Leading a Culture of Innovation with Sir Ken Robinson

3753935-expressionless-young-woman-with-usb-cable-in-her-neck--ready-to-be-plugged-in-isolated-on-white-backYesterday I heard Sir Ken Robinson speak live at the EDUCAUSE conference in Anaheim, CA.  Readers may know Ken Robinson by his acclaimed talks about education on TEDx. Robinson, professor, author and advocate for education reform, is originally from Britain—his humour dry, self-deprecating, and quite funny. He did not disappoint on Wednesday despite the early hour of his keynote talk Leading a Culture of Innovation. Robinson spoke of culture and technology, technology’s influence on human behaviour, and in turn its impact on cultural values and norms. Culture, according to Robinson, ‘manifests itself in every part of our being’.  In response, cultures around the world are changing significantly. Though I’m not clear on what Robinson believes—whether its humans driving the change or if it’s the other way around. But the point is moot given that our ‘digital culture is transforming the face of our earth’, to the point that ‘information systems will soon merge with human consciousness’ according to Sir Ken. I found this idea quite disturbing. Not something I like to think about, but it seems we should. Robinson believes that machines, artificial intelligence, at some point will be able to make decisions independent of human intervention, in other words machines will potentially be as smart as, or smarter than humans. This concept is singularity; a theoretical point in time when robots are smarter than humans. It seems Bill Gates of Microsoft and Eric Schmidt, CEO of Google don’t deny that this time will come, though both are mum as to exactly when that time might be.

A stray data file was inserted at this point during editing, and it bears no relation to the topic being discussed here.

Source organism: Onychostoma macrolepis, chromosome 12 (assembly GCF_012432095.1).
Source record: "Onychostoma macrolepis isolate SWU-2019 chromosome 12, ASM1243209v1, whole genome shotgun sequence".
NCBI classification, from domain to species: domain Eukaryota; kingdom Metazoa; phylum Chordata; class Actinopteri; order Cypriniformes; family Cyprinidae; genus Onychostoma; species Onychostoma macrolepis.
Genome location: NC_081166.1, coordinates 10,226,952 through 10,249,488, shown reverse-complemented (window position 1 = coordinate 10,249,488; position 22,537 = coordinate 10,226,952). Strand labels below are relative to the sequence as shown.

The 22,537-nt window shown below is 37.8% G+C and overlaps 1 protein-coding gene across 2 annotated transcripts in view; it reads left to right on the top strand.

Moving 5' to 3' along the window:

The statement made by Robinson in his keynote, ‘information systems will soon merge with human consciousness’ sounded familiar. I had just read something remarkably something similar last week. It was in The Global Village: Transformations in a World Life and Media in the 21st Century (1989) by Marshall McLuhan and Bruce Powers. McLuhan, (1911 – 1980) a professor communication theory, author of the critical text the Gutenberg Galaxy among other books, was a futurist in his own right. In the introduction, of The Global Village co-author Powers writes this:

“McLuhan believed in an investigation of this book’s precepts, his last collaborative work, would prove out his most profound thought: that the extensions of human consciousness were projecting themselves into the total world environment via electronics, forcing humankind into a robotic future. In other words, man’s nature was being very rapidly translated into information systems would produce enormous sensitivity and no secrets.”  McLuhan and Powers

Robinson’s statements about technology and its role in the future echoed McLuhan’s.  I found Robinson’s language somewhat softer, though the messages similar—technology is driving change around the globe, impacting how we communicate, how we relate to one another, and function in society.  What’s more, artificial intelligence will be a reality for better or worse. On the brighter side of Robinson’s talk, he spoke of creativity and imagination, referring to his recently re-launched book Out of our Minds: Learning to be Creative. Originally published in 2001, the book has been revised and updated.  I wrote a review of this book a few months ago. It’s an excellent read.  Below are highlights of the other key takeaways from the keynote.